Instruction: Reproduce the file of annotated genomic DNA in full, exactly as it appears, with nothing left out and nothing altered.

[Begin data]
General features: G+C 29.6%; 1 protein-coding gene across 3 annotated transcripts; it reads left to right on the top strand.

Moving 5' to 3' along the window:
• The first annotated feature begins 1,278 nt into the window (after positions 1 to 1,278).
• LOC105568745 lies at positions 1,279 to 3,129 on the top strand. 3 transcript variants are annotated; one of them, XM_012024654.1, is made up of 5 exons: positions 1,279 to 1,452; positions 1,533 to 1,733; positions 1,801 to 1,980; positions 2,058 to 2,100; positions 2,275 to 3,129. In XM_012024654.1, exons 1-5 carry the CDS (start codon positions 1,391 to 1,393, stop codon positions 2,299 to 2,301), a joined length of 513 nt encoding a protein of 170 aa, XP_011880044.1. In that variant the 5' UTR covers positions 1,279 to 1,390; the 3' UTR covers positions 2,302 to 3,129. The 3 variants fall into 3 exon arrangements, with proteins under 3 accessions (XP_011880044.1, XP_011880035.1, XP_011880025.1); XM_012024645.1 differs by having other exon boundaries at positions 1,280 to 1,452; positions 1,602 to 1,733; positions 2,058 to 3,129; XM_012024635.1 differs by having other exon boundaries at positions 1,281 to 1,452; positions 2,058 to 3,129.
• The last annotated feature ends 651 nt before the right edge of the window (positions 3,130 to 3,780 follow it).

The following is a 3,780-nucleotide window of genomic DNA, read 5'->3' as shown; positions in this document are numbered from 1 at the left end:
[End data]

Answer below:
General features: G+C 29.6%; 1 protein-coding gene across 3 annotated transcripts; it reads left to right on the top strand.

Moving 5' to 3' along the window:
• The first annotated feature begins 1,278 nt into the window (after positions 1 to 1,278).
• LOC105568745 lies at positions 1,279 to 3,129 on the top strand. 3 transcript variants are annotated; one of them, XM_012024654.1, is made up of 5 exons: positions 1,279 to 1,452; positions 1,533 to 1,733; positions 1,801 to 1,980; positions 2,058 to 2,100; positions 2,275 to 3,129. In XM_012024654.1, exons 1-5 carry the CDS (start codon positions 1,391 to 1,393, stop codon positions 2,299 to 2,301), a joined length of 513 nt encoding a protein of 170 aa, XP_011880044.1. In that variant the 5' UTR covers positions 1,279 to 1,390; the 3' UTR covers positions 2,302 to 3,129. The 3 variants fall into 3 exon arrangements, with proteins under 3 accessions (XP_011880044.1, XP_011880035.1, XP_011880025.1); XM_012024645.1 differs by having other exon boundaries at positions 1,280 to 1,452; positions 1,602 to 1,733; positions 2,058 to 3,129; XM_012024635.1 differs by having other exon boundaries at positions 1,281 to 1,452; positions 2,058 to 3,129.
• The last annotated feature ends 651 nt before the right edge of the window (positions 3,130 to 3,780 follow it).

The following is a 3,780-nucleotide window of genomic DNA, read 5'->3' as shown; positions in this document are numbered from 1 at the left end: